• to the point but I would like to make first point bit more strict, "you sell your stock for more money then you paid for it within reasonable time so inflation does not erase your gain." – pinkal vansia Feb 8 '15 at 5:28
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If you have money and may need to access it at any time, you should put it in a savings account. It won't return much interest, but it will return some and it is easily accessible.

If you have all your emergency savings that you need (at least six months of income), buy index-based mutual funds. These should invest in a broad range of securities including both stocks and bonds (three dollars in stocks for every dollar in bonds) so as to be robust in the face of market shifts.

You should not buy individual stocks unless you have enough money to buy a lot of them in different industries. Thirty different stocks is a minimum for a diversified portfolio, and you really should be looking at more like a hundred. There's also considerable research effort required to verify that the stocks are good buys. For most people, this is too much work. For most people, broad-based index funds are better purchases. You don't have as much upside, but you also are much less likely to find yourself holding worthless paper.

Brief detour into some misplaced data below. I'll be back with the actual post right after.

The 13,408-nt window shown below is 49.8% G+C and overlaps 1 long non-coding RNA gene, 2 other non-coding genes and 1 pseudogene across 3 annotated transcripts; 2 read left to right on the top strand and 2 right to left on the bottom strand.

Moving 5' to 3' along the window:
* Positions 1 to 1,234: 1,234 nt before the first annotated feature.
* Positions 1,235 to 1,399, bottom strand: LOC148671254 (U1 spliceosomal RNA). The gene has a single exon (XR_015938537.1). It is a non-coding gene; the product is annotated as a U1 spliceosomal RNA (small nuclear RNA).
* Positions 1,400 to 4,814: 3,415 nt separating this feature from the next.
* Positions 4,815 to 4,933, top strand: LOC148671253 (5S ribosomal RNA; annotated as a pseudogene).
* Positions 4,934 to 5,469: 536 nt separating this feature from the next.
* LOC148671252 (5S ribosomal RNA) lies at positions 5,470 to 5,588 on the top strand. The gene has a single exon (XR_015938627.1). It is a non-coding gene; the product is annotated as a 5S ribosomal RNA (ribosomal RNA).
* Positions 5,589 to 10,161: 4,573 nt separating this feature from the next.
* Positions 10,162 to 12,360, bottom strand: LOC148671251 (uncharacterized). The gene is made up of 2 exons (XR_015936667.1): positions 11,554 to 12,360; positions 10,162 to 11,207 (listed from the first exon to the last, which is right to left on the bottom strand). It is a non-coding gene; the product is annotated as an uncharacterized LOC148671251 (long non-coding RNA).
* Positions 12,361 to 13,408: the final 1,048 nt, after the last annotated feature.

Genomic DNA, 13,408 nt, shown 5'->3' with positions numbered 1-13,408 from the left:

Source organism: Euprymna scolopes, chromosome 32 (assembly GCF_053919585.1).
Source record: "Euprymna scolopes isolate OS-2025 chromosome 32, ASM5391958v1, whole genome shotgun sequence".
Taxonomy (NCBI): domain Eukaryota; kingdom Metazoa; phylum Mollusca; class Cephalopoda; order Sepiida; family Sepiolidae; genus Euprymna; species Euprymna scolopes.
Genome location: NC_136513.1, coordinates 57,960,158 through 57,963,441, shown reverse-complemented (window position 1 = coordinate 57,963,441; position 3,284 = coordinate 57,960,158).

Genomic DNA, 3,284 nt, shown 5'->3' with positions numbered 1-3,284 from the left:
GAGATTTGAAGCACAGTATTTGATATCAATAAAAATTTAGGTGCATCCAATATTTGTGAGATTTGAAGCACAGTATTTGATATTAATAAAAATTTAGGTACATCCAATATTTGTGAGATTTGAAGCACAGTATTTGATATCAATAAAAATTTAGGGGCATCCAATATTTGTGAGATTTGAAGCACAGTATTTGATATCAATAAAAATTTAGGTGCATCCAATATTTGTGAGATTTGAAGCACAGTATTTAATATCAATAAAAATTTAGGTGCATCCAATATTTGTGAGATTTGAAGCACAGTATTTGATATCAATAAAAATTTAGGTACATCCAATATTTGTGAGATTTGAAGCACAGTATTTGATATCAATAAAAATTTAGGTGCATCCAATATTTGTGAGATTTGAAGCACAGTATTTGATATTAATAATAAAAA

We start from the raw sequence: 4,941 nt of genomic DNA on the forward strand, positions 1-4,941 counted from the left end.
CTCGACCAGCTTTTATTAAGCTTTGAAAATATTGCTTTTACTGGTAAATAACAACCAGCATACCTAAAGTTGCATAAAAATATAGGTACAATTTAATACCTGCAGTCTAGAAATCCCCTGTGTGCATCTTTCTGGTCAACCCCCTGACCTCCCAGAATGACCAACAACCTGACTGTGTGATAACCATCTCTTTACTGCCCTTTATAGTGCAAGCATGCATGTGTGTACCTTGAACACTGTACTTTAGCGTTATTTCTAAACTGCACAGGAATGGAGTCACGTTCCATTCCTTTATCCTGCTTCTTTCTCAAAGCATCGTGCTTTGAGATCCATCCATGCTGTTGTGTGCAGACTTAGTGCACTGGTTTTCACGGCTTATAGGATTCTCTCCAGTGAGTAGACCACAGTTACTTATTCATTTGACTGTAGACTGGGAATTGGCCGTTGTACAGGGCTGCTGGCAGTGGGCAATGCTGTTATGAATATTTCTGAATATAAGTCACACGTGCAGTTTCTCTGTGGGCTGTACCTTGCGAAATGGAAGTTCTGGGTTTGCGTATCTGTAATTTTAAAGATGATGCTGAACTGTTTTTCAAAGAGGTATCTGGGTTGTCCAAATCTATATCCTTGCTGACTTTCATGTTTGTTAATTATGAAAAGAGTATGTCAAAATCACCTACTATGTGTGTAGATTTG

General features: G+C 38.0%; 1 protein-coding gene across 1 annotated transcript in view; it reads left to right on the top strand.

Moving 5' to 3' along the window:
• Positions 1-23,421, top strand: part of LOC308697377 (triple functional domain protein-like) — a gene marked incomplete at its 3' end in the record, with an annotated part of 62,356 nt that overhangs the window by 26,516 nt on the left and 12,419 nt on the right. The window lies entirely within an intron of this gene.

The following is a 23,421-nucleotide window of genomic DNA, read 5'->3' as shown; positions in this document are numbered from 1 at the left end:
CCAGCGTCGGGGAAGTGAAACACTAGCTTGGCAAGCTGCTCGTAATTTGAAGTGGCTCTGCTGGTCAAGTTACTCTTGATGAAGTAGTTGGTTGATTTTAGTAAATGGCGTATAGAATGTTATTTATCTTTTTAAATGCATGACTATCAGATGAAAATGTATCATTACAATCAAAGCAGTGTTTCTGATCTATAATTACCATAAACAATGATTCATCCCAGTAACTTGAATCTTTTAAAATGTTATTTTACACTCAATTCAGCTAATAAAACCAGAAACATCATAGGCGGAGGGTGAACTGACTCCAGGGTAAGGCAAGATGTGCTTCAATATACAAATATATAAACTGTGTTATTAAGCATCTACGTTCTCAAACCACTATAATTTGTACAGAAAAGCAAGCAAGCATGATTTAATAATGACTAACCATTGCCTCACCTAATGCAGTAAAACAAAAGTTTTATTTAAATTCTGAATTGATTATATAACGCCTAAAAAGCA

If you do buy stocks, look for ones where you know something about them. For example, if you've been to a restaurant chain with a recent IPO that really wowed you with their food and service, consider investing. But do your research, so that you don't get caught buying after everyone else has already overbid the price. The time to buy is right before everyone else notices how great they are, not after.

Some people benefit from joining investment clubs with others with similar incomes and goals. That way you can share some of the research duties. Also, you can get other opinions before buying, which can restrain risky impulse buys.

Just to reiterate, I would recommend sticking to mutual funds and saving accounts for most investors. Only make the move into individual stocks if you're willing to be serious about it. There's considerable work involved. And don't forget diversification. You want to have stocks that benefit regardless of what the overall economy does. Some stocks should benefit from lower oil prices while others benefit from higher prices. You want to have both types so as not to be caught flat-footed when prices move.

There are much more experienced people trying to guess market directions. If your strategy relies on outperforming them, it has a high chance of failure. Index-based mutual funds allow you to share the diversification burden with others. Since the market almost always goes up in the long term, a fund that mimics the market is much safer than any individual security can be. Maintaining a three to one balance in stocks to bonds also helps as they tend to move in opposite directions. I.e. stocks tend to be good when bonds are weak and vice versa.